Wednesday, July 30, 2008

Knol - Google's giant "We can do it better than you" to Wikipedia

Knol is cute.

Seriously, it is. And while it may not necessary be an attack on Wikipedia, it sure does seem that way. At least to most people.

For those not in the know, Knol is Google's lastest project, aimed at having users write articles on whatever they choose to for the benefit of others. So long as you have an account, you can join in and write (hopefully) about what you know. One thing I've noticed is the use of people's actual names for those who publish articles. I don't recall ever really noticing that on wikipedia.

Another thing is the lack of pictures. I don't see much pictures and diagrams on Knol. Look at these two pages on entrepreneurship - one from Wikipedia and the other from Knol. Wikipedia has two related diagrams on their page while Knol doesn't. Finally, Wikipedia has a lot of links to related articles within the wikisphere. Knol doesn't point inward of itself to refer people to new ideas within the text of any given article.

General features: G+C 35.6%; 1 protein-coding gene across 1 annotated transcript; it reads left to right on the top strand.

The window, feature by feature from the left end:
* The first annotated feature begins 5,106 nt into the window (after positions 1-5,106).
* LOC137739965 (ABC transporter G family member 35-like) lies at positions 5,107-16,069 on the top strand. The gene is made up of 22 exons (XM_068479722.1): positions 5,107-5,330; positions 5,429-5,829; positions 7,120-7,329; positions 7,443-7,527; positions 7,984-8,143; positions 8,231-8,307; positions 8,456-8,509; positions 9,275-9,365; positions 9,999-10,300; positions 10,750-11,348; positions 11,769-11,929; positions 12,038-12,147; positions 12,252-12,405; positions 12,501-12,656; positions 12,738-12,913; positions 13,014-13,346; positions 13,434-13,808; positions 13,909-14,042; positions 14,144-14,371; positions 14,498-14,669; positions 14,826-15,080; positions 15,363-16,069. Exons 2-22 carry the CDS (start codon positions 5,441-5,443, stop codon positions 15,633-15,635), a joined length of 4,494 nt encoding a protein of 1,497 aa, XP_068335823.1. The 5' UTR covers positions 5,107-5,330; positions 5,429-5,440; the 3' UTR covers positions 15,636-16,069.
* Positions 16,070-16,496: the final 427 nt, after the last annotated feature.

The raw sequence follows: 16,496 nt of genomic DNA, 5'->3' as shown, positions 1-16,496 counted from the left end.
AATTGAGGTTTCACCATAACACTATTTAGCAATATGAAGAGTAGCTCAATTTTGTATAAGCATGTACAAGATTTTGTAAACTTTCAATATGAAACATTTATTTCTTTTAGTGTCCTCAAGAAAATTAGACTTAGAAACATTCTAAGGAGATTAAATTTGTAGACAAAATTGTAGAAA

I must say that for now, I'm going to stick with Wikipedia, mainly because it has a larger base of knowledge (it appears that Knol has about seven pages worth of "featured" articles). But, I'm sure that as time goes on, Knol will grow to be a much more realistic alternative to the Wiki-King.


  1. Hi, Ryan. This is the techiest thing you posted recently, so I thought this was the right place to leave this message. I stumbled across a site today which may help you with two of your interests at once:

  2. *wips out dictionary and verb conjugation book*

    This is going to be fun. Thanks for the link. One I noticed was that I was at least able to follow along (a lot of diagrams were in english). But this brings up a question I've always had: Objective-C and other computer languages uses English keywords, so does that mean that those who speak French or whatnot must have an idea or working knowledge of the English language in order to code?

  3. The short answer to your question is "yes". It's not that hard to learn a few words like "while", "for", "if", etc. (a bit like learning Japanese words to do Judo or Karate, I think). But a programmer at some point is going to encounter an error message in English from some 3rd-party code library, and they'll look it up on Google and find some forum message in English about how to solve the problem.